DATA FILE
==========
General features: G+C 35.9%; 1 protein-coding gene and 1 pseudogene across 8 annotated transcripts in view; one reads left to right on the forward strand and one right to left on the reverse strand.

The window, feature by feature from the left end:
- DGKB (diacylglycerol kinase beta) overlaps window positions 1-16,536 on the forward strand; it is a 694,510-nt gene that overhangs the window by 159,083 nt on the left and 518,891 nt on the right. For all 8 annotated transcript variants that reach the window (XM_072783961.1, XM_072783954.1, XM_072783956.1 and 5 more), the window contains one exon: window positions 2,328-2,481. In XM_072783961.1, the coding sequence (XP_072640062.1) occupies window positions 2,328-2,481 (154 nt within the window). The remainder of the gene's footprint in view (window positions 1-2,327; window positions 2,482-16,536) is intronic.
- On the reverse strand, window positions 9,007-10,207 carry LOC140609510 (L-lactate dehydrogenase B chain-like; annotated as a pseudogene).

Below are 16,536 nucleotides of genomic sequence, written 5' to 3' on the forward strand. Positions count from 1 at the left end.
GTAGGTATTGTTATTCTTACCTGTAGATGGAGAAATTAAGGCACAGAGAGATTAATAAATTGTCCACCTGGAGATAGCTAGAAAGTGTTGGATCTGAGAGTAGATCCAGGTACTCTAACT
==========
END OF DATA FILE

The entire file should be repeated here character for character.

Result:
General features: G+C 35.9%; 1 protein-coding gene and 1 pseudogene across 8 annotated transcripts in view; one reads left to right on the forward strand and one right to left on the reverse strand.

The window, feature by feature from the left end:
- DGKB (diacylglycerol kinase beta) overlaps window positions 1-16,536 on the forward strand; it is a 694,510-nt gene that overhangs the window by 159,083 nt on the left and 518,891 nt on the right. For all 8 annotated transcript variants that reach the window (XM_072783961.1, XM_072783954.1, XM_072783956.1 and 5 more), the window contains one exon: window positions 2,328-2,481. In XM_072783961.1, the coding sequence (XP_072640062.1) occupies window positions 2,328-2,481 (154 nt within the window). The remainder of the gene's footprint in view (window positions 1-2,327; window positions 2,482-16,536) is intronic.
- On the reverse strand, window positions 9,007-10,207 carry LOC140609510 (L-lactate dehydrogenase B chain-like; annotated as a pseudogene).

Below are 16,536 nucleotides of genomic sequence, written 5' to 3' on the forward strand. Positions count from 1 at the left end.
GTAGGTATTGTTATTCTTACCTGTAGATGGAGAAATTAAGGCACAGAGAGATTAATAAATTGTCCACCTGGAGATAGCTAGAAAGTGTTGGATCTGAGAGTAGATCCAGGTACTCTAACT